-by Kushagra Dixit
- Zakir Naik turned Islamist, declaring non-Muslims as “disoriented”, justifying sex with female slaves and calling upon Indian Muslims to refrain from saying “namaste”
- Naik, now 50, is founder of the Mumbai-based Islamic Research Foundation (IRF) and Peace TV, which has over 100 million viewers
- As Naik’s hate poison spread, he began to face bans in many countries including the US, Canada and the UK
NEW DELHI: He began with talks on comparative religion, exhibiting a huge storehouse of knowledge that attracted a large number of Muslims and many non-Muslims too. But as his popularity grew, Zakir Naik turned Islamist, declaring non-Muslims as “disoriented”, justifying sex with female slaves and calling upon Indian Muslims to refrain from saying “namaste”.
Naik, now 50, is a Founder of the Mumbai-based Islamic Research Foundation (IRF) and Peace TV, which has over 100 million viewers. A doctor by training, Naik is now in trouble over allegations that his interpretation of Islam has radicalized young Muslims in India and beyond.
In his early speeches, Naik referred to popular misconceptions about Islam. In a 2006 talk, he even claimed that the “Kalki Avatar” in Hinduism was a prophesy for Prophet Mohammad. He drew parallels between jehad and Lord Krishna’s call in the Bhagavad Gita to fight evil.
Follow NewsGram on Twitter: @newsgram1
As the years rolled by, Naik turned against other religions, calling some hoax. Some, he told gatherings, were no religion. He quoted the Upanishad and other texts to claim that idol worship was against Hinduism.
Naik said it was wrong for Muslims to say “Namaste” or “Vande Mataram” and greet Christians with “Merry Christmas”.
“The Bible has over 50,000 errors, it’s unscientific,” he declared in some lectures.
He made fun of Jesus Christ’s sermon to offer the other cheek if slapped on one. He told a young Christian at one crowd: “It’s baseless. Would you keep offering your cheek if we keep slapping you?”
At his gatherings, Naik would often bluntly ask questioners if he or she would embrace Islam if he answered their questions correctly. Some agreed and ended up changing their religion.
He said Muslims too could embrace other religions. But the punishment for this, he would quickly add, was “maut” (death).
Follow NewsGram on Facebook: NewsGram.com
Asked by a man if he considered Hindus as humans since he did not consider Hinduism as a religion, Naik replied: “If by Hindu you mean a geographical definition, then I don’t have any problem.”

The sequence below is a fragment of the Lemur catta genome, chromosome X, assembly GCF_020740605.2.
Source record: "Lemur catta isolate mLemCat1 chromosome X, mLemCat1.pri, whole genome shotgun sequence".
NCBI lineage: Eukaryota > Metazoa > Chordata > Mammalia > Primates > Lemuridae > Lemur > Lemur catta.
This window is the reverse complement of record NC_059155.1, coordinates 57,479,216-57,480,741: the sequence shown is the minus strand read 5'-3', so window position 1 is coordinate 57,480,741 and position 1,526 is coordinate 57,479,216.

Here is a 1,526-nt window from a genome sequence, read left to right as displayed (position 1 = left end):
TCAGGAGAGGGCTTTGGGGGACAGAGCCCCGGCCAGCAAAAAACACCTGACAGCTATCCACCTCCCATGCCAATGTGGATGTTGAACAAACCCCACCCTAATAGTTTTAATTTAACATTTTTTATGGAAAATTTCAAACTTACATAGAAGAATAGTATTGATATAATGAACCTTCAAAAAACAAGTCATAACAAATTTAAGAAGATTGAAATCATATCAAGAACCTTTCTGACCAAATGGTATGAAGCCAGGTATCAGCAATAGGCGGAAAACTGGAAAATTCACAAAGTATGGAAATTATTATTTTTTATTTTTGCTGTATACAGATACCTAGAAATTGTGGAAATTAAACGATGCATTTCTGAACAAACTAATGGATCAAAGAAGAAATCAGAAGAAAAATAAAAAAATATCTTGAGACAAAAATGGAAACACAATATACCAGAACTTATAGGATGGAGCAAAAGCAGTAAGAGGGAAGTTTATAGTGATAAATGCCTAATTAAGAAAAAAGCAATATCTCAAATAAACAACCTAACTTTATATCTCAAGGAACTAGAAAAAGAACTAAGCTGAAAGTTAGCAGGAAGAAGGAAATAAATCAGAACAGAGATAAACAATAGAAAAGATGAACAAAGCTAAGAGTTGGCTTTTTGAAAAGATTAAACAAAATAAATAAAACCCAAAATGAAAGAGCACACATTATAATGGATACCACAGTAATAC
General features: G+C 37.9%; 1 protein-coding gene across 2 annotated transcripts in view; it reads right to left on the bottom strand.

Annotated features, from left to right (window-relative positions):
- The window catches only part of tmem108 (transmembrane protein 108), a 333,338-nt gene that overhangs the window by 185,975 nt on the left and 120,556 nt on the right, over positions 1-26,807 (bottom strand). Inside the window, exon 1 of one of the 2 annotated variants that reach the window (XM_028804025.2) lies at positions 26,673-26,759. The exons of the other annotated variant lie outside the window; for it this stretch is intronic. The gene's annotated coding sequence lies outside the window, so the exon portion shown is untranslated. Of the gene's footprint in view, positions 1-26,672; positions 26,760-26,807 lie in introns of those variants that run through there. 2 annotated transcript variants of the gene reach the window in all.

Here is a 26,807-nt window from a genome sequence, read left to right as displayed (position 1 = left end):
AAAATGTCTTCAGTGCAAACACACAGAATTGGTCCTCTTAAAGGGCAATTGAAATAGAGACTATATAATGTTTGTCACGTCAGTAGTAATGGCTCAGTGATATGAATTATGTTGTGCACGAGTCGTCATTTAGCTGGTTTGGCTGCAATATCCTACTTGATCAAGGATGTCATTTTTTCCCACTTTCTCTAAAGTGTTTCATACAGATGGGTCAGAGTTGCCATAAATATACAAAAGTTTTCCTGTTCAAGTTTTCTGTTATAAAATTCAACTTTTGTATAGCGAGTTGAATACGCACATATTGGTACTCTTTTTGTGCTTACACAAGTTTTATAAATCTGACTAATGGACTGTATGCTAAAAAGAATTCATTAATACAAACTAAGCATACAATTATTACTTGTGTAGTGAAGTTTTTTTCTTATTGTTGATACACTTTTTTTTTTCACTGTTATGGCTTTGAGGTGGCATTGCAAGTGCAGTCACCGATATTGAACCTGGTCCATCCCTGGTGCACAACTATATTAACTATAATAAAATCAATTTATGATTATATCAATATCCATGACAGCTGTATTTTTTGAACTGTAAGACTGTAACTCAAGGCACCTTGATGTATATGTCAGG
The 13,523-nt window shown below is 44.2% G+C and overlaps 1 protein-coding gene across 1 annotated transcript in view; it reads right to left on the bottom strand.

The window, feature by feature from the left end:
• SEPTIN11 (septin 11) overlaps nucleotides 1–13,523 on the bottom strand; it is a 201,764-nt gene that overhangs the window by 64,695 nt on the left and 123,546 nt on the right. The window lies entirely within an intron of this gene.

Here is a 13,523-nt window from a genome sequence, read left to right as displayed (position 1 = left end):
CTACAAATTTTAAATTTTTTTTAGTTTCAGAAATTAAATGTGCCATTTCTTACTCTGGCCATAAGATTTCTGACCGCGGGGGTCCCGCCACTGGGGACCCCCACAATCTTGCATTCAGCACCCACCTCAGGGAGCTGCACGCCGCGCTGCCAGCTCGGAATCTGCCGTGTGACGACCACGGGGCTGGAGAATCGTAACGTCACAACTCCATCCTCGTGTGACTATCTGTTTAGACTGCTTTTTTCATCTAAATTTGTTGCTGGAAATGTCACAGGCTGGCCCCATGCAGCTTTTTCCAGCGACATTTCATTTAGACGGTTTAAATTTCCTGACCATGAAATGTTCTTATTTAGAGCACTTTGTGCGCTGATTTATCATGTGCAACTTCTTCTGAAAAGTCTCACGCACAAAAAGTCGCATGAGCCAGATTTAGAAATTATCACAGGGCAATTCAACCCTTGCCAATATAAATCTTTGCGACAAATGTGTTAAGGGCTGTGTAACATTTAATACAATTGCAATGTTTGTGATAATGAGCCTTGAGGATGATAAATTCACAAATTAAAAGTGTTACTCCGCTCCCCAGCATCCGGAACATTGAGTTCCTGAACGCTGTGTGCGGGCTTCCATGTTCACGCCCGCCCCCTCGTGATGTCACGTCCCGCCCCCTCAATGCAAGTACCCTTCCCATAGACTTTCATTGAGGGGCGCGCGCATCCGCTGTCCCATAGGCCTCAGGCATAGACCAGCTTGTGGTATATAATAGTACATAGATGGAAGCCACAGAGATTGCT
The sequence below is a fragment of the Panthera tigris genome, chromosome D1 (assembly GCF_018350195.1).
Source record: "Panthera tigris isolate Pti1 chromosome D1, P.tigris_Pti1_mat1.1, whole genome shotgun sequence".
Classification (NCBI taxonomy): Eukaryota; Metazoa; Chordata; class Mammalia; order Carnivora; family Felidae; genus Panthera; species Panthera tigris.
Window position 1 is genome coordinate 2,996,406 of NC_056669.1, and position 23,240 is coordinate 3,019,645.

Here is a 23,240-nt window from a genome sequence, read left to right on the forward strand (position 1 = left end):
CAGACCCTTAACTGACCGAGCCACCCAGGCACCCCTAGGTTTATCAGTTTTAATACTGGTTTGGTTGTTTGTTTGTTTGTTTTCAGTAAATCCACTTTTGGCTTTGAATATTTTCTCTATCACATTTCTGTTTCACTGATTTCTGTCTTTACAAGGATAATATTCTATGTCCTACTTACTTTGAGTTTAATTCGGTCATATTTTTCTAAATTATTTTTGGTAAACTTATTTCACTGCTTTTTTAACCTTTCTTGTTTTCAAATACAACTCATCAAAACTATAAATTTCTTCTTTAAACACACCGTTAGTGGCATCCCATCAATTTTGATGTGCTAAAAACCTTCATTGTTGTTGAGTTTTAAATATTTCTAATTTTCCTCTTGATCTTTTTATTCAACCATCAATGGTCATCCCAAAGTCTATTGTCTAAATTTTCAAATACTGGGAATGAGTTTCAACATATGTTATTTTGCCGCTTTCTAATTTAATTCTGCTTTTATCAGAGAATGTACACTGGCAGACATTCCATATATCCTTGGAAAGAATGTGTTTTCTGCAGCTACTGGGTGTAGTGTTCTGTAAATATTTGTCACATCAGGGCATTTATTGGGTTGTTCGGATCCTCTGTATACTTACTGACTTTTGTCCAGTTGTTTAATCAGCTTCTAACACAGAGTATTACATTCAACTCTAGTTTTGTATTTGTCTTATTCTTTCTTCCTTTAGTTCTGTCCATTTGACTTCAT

“For peace to prevail, you have to follow the guidance of the Quran,” he said while answering a question from a Jew at a conference in India.
Among Naik’s other controversial teachings:
* “It is the duty of every Muslim to convey the message of Allah to non-Muslims.” This comment triggered a ban on his entering the UK.
* He defended Osama bin Laden and called 9/11 an “American conspiracy”.
* “If the word ‘terrorist’ means to terrorize the ememies or unsocial elements, then every Muslim must be a terrorist.”
* “A Muslim can have sex with his wife or what his right hand possesses, which means a slave.” He referred to slaves as “prisoners of war”.
* Guantanamo Bay, which houses imprisoned terrorists, was holding “Muslim slaves”.
* Asked why many Muslims become terrorists, Naik said: “It is a media strategy to malign Islam.”
* Justifying polygamy, Naik said there were more women in the world than men and polygamy saved “extra women” from becoming “public property”.
* Campaigning against pork, Naik argued that pig invited other males to have sex with his female mate. “Something similar happens in the Western society where they go to dance parties and do (wife) swapping.” This, he said, was because Westerners ate pork.
As Naik’s hate poison spread, he began to face bans in many countries including the US, Canada and the UK. He has also been denied permission in some Indian cities to hold meetings. And more than once, the Darul Uloom Deoband, India’s largest and oldest Islamic seminary, issued fatwas asking Muslims not to go by Naik’s sermons and teachings.
(IANS correspondent Kushagra Dixit has followed Zakir Naik for years. Before writing this, he spent hours re-listening to many of his sermons again and again to ensure accuracy. He can be reached at firstname.lastname@example.org <mailto:email@example.com)
- Pakistan and Bagladesh argue over an Islamist leader
- In the holy month of Ramadan, Buddhist monks serve Iftar for Muslims in Bangladesh
- Muslim Women in India Retaliate against Triple Talaq Practice